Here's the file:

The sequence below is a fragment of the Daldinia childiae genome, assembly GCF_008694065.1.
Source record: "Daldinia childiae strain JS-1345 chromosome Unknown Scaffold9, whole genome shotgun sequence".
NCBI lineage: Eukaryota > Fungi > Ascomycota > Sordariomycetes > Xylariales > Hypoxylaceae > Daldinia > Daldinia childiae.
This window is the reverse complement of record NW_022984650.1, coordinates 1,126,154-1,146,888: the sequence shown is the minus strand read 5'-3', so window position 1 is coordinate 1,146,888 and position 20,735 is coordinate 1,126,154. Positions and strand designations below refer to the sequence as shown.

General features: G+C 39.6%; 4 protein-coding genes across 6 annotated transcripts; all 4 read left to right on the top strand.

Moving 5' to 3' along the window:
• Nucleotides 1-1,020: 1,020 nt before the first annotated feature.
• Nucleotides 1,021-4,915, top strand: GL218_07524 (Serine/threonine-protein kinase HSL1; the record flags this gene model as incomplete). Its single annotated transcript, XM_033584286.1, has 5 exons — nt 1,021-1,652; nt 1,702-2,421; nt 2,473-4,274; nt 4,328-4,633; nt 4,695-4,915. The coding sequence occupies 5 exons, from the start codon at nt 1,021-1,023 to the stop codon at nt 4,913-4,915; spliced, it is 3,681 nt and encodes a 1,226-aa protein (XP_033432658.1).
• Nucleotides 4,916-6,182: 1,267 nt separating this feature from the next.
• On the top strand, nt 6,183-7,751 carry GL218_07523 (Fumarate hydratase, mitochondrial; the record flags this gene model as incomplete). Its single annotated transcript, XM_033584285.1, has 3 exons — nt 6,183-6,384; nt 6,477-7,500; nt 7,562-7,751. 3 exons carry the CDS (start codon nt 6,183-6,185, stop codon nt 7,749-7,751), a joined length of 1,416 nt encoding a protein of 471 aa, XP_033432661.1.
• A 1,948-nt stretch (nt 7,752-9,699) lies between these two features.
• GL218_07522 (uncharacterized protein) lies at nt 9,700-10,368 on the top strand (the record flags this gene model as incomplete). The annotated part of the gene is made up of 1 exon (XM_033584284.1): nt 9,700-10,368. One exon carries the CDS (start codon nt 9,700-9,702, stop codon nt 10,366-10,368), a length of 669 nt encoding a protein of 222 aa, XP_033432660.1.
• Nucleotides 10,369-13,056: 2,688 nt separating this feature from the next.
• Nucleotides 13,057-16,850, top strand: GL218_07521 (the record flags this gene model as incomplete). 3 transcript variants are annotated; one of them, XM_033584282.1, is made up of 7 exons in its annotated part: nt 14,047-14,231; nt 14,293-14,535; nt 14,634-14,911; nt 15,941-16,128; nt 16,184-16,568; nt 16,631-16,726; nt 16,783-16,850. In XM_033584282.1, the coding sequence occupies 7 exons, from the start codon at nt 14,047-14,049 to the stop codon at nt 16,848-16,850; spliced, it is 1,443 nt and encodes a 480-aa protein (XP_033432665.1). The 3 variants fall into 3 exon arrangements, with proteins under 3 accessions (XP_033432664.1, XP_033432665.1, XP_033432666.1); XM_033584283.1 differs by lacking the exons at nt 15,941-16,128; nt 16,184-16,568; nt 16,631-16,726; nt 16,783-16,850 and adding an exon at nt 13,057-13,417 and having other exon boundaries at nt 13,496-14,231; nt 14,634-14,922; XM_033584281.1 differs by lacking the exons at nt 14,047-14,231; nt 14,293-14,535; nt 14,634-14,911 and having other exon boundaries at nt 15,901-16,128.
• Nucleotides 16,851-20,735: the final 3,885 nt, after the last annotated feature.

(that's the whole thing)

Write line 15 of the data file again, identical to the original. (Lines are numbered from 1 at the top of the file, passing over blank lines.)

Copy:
• Nucleotides 16,851-20,735: the final 3,885 nt, after the last annotated feature.